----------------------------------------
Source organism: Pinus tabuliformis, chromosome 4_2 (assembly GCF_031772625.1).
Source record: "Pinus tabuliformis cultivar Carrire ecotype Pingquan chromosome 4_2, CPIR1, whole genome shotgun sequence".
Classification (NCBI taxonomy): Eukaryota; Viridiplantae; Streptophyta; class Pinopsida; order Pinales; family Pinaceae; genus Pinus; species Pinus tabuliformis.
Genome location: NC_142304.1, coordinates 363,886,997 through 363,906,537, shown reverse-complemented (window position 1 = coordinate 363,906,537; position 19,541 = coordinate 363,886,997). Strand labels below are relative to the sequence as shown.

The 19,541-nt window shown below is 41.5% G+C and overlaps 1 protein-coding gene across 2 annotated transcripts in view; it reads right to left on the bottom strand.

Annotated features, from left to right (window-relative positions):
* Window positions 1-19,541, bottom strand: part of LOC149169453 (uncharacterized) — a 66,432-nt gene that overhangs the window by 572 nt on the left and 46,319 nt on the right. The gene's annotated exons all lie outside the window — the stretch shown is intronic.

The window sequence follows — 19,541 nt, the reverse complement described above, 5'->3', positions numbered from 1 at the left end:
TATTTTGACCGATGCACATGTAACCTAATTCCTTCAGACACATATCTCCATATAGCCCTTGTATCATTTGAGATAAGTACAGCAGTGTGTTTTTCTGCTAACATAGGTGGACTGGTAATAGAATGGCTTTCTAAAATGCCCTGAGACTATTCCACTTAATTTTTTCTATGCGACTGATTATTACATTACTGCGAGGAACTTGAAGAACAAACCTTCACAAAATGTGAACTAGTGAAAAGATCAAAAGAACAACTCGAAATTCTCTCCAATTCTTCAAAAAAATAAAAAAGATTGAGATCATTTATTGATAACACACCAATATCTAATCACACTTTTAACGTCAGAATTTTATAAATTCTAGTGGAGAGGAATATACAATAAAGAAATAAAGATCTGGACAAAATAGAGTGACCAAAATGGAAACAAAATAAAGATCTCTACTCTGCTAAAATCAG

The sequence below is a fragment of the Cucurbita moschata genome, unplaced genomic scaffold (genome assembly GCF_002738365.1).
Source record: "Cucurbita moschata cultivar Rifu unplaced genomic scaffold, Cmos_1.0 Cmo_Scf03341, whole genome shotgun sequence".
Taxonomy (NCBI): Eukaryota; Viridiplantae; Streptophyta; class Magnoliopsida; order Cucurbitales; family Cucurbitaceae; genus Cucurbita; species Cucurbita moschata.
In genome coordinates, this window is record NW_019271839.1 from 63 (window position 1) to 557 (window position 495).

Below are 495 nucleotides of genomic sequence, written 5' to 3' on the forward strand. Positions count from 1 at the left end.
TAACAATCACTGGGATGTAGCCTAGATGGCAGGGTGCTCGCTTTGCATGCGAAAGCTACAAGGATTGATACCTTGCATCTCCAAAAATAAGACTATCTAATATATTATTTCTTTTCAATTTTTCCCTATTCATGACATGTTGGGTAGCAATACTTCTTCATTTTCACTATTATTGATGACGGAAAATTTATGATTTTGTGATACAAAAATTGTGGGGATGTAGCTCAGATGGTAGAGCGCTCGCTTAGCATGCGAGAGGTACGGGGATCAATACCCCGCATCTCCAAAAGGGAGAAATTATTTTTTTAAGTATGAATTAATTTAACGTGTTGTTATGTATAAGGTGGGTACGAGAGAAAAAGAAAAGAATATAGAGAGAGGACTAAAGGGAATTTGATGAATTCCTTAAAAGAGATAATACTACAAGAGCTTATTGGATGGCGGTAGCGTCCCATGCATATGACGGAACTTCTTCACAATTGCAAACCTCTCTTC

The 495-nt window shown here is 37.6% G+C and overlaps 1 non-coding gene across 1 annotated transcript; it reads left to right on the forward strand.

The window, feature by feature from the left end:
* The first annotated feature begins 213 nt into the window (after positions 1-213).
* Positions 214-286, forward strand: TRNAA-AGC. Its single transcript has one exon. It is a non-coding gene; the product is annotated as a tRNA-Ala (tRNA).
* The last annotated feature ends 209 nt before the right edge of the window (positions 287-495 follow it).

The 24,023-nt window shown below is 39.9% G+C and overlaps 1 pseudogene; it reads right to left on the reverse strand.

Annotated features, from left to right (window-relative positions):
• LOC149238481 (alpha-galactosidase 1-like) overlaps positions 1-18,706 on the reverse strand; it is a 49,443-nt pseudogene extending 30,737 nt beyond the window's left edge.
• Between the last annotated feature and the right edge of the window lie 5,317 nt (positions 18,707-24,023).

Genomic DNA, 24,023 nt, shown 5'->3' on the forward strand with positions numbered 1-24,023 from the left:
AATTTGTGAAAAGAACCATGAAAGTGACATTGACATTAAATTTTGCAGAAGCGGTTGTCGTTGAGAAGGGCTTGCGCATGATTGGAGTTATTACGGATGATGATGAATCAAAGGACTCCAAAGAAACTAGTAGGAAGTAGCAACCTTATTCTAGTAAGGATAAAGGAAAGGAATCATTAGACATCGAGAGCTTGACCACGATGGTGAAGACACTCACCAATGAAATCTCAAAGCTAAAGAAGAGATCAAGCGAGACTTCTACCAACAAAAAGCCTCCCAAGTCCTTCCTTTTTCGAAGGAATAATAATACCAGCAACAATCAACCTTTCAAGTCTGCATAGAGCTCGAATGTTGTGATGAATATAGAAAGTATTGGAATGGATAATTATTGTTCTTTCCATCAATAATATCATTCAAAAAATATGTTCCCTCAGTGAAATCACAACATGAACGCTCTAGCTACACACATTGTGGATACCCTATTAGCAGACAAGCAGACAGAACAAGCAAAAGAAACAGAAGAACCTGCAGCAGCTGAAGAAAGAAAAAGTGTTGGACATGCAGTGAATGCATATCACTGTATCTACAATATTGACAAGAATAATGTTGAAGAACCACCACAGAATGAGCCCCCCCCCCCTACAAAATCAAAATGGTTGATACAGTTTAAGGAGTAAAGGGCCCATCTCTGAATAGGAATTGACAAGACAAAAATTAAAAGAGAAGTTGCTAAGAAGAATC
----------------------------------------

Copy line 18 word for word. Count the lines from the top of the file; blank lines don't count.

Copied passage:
* The first annotated feature begins 213 nt into the window (after positions 1-213).